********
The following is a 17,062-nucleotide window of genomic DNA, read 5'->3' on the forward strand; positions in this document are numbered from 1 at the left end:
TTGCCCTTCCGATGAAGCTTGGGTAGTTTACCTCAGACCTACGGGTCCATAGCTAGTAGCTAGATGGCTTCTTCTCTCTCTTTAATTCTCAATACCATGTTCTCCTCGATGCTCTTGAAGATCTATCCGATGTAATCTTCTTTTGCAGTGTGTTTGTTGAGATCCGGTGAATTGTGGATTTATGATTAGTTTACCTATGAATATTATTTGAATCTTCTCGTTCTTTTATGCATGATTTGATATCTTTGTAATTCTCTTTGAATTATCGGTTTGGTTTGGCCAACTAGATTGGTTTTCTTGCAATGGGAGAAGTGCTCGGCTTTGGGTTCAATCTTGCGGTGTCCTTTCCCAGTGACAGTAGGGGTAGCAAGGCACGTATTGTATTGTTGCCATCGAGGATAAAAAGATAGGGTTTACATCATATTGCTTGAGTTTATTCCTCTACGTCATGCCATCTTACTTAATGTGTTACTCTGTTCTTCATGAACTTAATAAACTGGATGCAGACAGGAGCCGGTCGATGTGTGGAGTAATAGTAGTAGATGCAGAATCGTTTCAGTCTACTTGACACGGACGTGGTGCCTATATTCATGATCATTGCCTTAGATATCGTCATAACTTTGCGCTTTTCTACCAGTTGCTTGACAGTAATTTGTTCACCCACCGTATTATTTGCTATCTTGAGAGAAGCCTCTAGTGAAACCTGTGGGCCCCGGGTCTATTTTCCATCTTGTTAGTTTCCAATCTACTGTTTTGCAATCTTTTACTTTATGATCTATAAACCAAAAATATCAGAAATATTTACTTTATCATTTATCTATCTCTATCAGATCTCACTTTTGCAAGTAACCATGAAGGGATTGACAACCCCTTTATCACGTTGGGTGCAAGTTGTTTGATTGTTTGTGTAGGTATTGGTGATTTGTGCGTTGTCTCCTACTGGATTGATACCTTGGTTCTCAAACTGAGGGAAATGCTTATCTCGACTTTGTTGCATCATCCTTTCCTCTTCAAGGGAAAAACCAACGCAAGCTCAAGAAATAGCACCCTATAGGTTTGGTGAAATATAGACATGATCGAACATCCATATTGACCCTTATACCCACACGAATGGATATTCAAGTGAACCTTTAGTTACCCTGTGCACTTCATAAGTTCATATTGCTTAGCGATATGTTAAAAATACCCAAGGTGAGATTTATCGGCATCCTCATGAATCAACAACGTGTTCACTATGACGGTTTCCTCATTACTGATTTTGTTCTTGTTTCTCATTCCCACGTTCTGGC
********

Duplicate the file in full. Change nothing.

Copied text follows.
The following is a 17,062-nucleotide window of genomic DNA, read 5'->3' on the forward strand; positions in this document are numbered from 1 at the left end:
TTGCCCTTCCGATGAAGCTTGGGTAGTTTACCTCAGACCTACGGGTCCATAGCTAGTAGCTAGATGGCTTCTTCTCTCTCTTTAATTCTCAATACCATGTTCTCCTCGATGCTCTTGAAGATCTATCCGATGTAATCTTCTTTTGCAGTGTGTTTGTTGAGATCCGGTGAATTGTGGATTTATGATTAGTTTACCTATGAATATTATTTGAATCTTCTCGTTCTTTTATGCATGATTTGATATCTTTGTAATTCTCTTTGAATTATCGGTTTGGTTTGGCCAACTAGATTGGTTTTCTTGCAATGGGAGAAGTGCTCGGCTTTGGGTTCAATCTTGCGGTGTCCTTTCCCAGTGACAGTAGGGGTAGCAAGGCACGTATTGTATTGTTGCCATCGAGGATAAAAAGATAGGGTTTACATCATATTGCTTGAGTTTATTCCTCTACGTCATGCCATCTTACTTAATGTGTTACTCTGTTCTTCATGAACTTAATAAACTGGATGCAGACAGGAGCCGGTCGATGTGTGGAGTAATAGTAGTAGATGCAGAATCGTTTCAGTCTACTTGACACGGACGTGGTGCCTATATTCATGATCATTGCCTTAGATATCGTCATAACTTTGCGCTTTTCTACCAGTTGCTTGACAGTAATTTGTTCACCCACCGTATTATTTGCTATCTTGAGAGAAGCCTCTAGTGAAACCTGTGGGCCCCGGGTCTATTTTCCATCTTGTTAGTTTCCAATCTACTGTTTTGCAATCTTTTACTTTATGATCTATAAACCAAAAATATCAGAAATATTTACTTTATCATTTATCTATCTCTATCAGATCTCACTTTTGCAAGTAACCATGAAGGGATTGACAACCCCTTTATCACGTTGGGTGCAAGTTGTTTGATTGTTTGTGTAGGTATTGGTGATTTGTGCGTTGTCTCCTACTGGATTGATACCTTGGTTCTCAAACTGAGGGAAATGCTTATCTCGACTTTGTTGCATCATCCTTTCCTCTTCAAGGGAAAAACCAACGCAAGCTCAAGAAATAGCACCCTATAGGTTTGGTGAAATATAGACATGATCGAACATCCATATTGACCCTTATACCCACACGAATGGATATTCAAGTGAACCTTTAGTTACCCTGTGCACTTCATAAGTTCATATTGCTTAGCGATATGTTAAAAATACCCAAGGTGAGATTTATCGGCATCCTCATGAATCAACAACGTGTTCACTATGACGGTTTCCTCATTACTGATTTTGTTCTTGTTTCTCATTCCCACGTTCTGGC